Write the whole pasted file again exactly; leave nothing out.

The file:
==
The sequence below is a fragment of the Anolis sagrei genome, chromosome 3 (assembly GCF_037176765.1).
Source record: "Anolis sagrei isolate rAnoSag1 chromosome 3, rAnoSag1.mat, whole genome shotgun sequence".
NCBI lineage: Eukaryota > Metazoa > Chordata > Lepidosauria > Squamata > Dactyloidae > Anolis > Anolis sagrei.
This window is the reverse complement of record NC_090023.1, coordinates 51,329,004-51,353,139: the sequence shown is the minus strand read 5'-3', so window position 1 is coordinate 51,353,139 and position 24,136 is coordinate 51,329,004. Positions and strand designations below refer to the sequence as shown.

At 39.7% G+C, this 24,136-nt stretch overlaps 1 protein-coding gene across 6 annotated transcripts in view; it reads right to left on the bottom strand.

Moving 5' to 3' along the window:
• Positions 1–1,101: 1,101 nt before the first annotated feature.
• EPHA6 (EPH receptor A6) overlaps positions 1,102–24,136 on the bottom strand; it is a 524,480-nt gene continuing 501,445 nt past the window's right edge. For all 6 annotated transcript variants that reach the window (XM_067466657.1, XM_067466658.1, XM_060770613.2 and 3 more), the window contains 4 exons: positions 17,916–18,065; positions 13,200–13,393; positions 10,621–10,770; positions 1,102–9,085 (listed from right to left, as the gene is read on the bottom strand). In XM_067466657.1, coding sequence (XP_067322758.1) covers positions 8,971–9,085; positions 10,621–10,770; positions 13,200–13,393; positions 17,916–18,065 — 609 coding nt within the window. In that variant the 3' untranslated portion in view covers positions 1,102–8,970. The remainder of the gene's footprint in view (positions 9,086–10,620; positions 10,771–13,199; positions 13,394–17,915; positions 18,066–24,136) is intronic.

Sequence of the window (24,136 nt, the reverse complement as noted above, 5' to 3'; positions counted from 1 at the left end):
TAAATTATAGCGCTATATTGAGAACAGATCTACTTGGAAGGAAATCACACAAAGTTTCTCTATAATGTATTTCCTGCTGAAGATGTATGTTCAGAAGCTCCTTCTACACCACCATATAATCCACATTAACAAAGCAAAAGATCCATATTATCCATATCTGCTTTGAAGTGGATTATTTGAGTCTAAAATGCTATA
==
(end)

The sequence below is a fragment of the Anolis sagrei genome, chromosome 3 (assembly GCF_037176765.1).
Source record: "Anolis sagrei isolate rAnoSag1 chromosome 3, rAnoSag1.mat, whole genome shotgun sequence".
NCBI lineage: Eukaryota > Metazoa > Chordata > Lepidosauria > Squamata > Dactyloidae > Anolis > Anolis sagrei.
This window is the reverse complement of record NC_090023.1, coordinates 51,329,004-51,353,139: the sequence shown is the minus strand read 5'-3', so window position 1 is coordinate 51,353,139 and position 24,136 is coordinate 51,329,004. Positions and strand designations below refer to the sequence as shown.

At 39.7% G+C, this 24,136-nt stretch overlaps 1 protein-coding gene across 6 annotated transcripts in view; it reads right to left on the bottom strand.

Moving 5' to 3' along the window:
• Positions 1–1,101: 1,101 nt before the first annotated feature.
• EPHA6 (EPH receptor A6) overlaps positions 1,102–24,136 on the bottom strand; it is a 524,480-nt gene continuing 501,445 nt past the window's right edge. For all 6 annotated transcript variants that reach the window (XM_067466657.1, XM_067466658.1, XM_060770613.2 and 3 more), the window contains 4 exons: positions 17,916–18,065; positions 13,200–13,393; positions 10,621–10,770; positions 1,102–9,085 (listed from right to left, as the gene is read on the bottom strand). In XM_067466657.1, coding sequence (XP_067322758.1) covers positions 8,971–9,085; positions 10,621–10,770; positions 13,200–13,393; positions 17,916–18,065 — 609 coding nt within the window. In that variant the 3' untranslated portion in view covers positions 1,102–8,970. The remainder of the gene's footprint in view (positions 9,086–10,620; positions 10,771–13,199; positions 13,394–17,915; positions 18,066–24,136) is intronic.

Sequence of the window (24,136 nt, the reverse complement as noted above, 5' to 3'; positions counted from 1 at the left end):
TAAATTATAGCGCTATATTGAGAACAGATCTACTTGGAAGGAAATCACACAAAGTTTCTCTATAATGTATTTCCTGCTGAAGATGTATGTTCAGAAGCTCCTTCTACACCACCATATAATCCACATTAACAAAGCAAAAGATCCATATTATCCATATCTGCTTTGAAGTGGATTATTTGAGTCTAAAATGCTATA